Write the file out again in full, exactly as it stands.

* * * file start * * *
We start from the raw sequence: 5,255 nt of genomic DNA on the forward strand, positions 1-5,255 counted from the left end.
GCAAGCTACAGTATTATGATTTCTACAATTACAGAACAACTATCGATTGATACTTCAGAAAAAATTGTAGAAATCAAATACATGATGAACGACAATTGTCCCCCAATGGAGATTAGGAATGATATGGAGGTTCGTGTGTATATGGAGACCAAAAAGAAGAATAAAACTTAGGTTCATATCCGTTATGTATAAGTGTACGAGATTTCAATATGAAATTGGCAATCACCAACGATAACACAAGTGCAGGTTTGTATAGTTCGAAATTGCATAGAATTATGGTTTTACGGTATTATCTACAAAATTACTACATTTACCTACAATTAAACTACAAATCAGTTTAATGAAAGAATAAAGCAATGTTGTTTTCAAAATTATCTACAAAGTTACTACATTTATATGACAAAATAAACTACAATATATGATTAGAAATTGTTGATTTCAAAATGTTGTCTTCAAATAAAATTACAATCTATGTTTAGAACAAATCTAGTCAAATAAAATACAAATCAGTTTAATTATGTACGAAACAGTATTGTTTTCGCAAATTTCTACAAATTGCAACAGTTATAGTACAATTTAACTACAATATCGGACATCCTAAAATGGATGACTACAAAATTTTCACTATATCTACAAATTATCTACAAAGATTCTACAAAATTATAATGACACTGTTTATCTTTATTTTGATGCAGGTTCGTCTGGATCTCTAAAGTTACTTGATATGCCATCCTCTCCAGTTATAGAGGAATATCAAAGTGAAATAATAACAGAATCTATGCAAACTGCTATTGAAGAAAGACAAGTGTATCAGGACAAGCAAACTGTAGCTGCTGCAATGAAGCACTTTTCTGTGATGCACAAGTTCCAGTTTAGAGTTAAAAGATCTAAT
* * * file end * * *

We start from the raw sequence: 5,255 nt of genomic DNA on the forward strand, positions 1-5,255 counted from the left end.
GCAAGCTACAGTATTATGATTTCTACAATTACAGAACAACTATCGATTGATACTTCAGAAAAAATTGTAGAAATCAAATACATGATGAACGACAATTGTCCCCCAATGGAGATTAGGAATGATATGGAGGTTCGTGTGTATATGGAGACCAAAAAGAAGAATAAAACTTAGGTTCATATCCGTTATGTATAAGTGTACGAGATTTCAATATGAAATTGGCAATCACCAACGATAACACAAGTGCAGGTTTGTATAGTTCGAAATTGCATAGAATTATGGTTTTACGGTATTATCTACAAAATTACTACATTTACCTACAATTAAACTACAAATCAGTTTAATGAAAGAATAAAGCAATGTTGTTTTCAAAATTATCTACAAAGTTACTACATTTATATGACAAAATAAACTACAATATATGATTAGAAATTGTTGATTTCAAAATGTTGTCTTCAAATAAAATTACAATCTATGTTTAGAACAAATCTAGTCAAATAAAATACAAATCAGTTTAATTATGTACGAAACAGTATTGTTTTCGCAAATTTCTACAAATTGCAACAGTTATAGTACAATTTAACTACAATATCGGACATCCTAAAATGGATGACTACAAAATTTTCACTATATCTACAAATTATCTACAAAGATTCTACAAAATTATAATGACACTGTTTATCTTTATTTTGATGCAGGTTCGTCTGGATCTCTAAAGTTACTTGATATGCCATCCTCTCCAGTTATAGAGGAATATCAAAGTGAAATAATAACAGAATCTATGCAAACTGCTATTGAAGAAAGACAAGTGTATCAGGACAAGCAAACTGTAGCTGCTGCAATGAAGCACTTTTCTGTGATGCACAAGTTCCAGTTTAGAGTTAAAAGATCTAAT